This wiki article explains how to create report with field which picks up values from different attributes.
You have different status attributes on different document types, and you want to design a report that will show those different status attributes in a single column.
For example, say you have ‘Test Attrib Drawing’ attribute on a APP class, ‘Test Attrib Calculation’ on a ASB class, and ‘Test Attrib Delivery’ on a BILL class.
In designing a report that includes documents from all these classes, your first inclination might be to just include all those status values in your eQL select statement, like below:
START WITH DocumentSELECT Code, Name, Attributes["Global", "Drawing Status"].Value, Attributes["Global", "Calculation Status"].Value, Attributes["Global", "Delivery Status"].Value, Class.Name WHERE Name LIKE @Name
This gets the job done, but each status value shows in a separate column, and all but one column will be empty for any one document in the report (see attached screenshot)
A way to collapse all those values into a single column is to use the CASE statement in eQL. The CASE statement acts like a set of if/then conditions. The CASE statement looks like this:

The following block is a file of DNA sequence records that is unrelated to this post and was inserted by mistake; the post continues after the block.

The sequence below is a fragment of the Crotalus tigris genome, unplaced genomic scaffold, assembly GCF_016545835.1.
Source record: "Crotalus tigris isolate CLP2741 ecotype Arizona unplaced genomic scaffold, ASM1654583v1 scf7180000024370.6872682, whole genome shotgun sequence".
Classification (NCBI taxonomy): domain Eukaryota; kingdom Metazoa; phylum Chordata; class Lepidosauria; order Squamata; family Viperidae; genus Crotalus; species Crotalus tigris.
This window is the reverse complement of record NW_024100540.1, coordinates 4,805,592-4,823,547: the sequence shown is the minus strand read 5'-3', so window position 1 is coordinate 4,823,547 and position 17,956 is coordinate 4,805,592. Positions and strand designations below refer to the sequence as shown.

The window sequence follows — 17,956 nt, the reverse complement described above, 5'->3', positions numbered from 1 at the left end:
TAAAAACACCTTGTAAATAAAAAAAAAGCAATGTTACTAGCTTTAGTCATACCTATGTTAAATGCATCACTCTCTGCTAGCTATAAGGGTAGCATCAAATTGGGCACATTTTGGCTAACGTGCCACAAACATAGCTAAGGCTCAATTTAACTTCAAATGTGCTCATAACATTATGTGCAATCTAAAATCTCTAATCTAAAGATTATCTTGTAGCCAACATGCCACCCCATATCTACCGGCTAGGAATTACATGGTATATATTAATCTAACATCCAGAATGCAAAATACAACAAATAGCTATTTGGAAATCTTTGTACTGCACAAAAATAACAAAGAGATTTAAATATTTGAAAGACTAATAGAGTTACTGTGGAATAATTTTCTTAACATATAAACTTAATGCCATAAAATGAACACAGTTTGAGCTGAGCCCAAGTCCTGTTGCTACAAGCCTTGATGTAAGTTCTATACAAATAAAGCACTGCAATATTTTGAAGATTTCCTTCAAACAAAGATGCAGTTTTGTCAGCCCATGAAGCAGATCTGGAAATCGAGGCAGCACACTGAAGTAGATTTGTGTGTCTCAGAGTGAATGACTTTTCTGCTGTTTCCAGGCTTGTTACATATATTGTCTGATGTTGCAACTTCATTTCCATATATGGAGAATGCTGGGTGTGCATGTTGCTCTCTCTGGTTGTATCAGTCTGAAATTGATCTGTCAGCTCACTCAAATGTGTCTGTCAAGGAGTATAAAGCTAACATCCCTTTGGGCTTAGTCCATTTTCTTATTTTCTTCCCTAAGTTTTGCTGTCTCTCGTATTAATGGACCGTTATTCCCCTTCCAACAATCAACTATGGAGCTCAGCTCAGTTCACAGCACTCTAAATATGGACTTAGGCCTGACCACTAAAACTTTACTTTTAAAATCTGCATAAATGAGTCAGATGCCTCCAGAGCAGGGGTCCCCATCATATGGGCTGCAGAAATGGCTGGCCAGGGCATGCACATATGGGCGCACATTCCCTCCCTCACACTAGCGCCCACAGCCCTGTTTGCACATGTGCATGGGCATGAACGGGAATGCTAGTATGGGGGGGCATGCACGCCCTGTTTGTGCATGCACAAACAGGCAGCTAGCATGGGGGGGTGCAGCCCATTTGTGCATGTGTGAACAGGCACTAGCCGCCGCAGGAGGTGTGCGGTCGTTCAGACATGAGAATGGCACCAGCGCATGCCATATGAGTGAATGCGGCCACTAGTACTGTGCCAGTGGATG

START WITH DocumentSELECT Code, Name, CASE Class.Code WHEN 'APP' THEN Attributes["Global", "Drawing Status"].Value WHEN 'ASB' THEN Attributes["Global", "Calculation Status"].Value WHEN 'BILL' THEN Attributes["Global", "Delivery Status"].Value ELSE ApprovalStatus END, Class.NameWHERE Name LIKE @Name
Note that each WHEN clause does not end with a comma. The comma comes after the END keyword.The CASE ... END acts like a single column and displays all the different statuses in that one column according to which WHEN clause the document satisfies. The ELSE clause will handle all those documents that don't have one of those statuses, and it's optional.
In the Format Layout portion of the Report Designer, you should choose a label for the column that reflects the content of the column, like "Status".Obviously, you don't have to restrict yourself to status columns. You can use this technique whenever you want to add conditional logic into the SELECT or WHERE clause.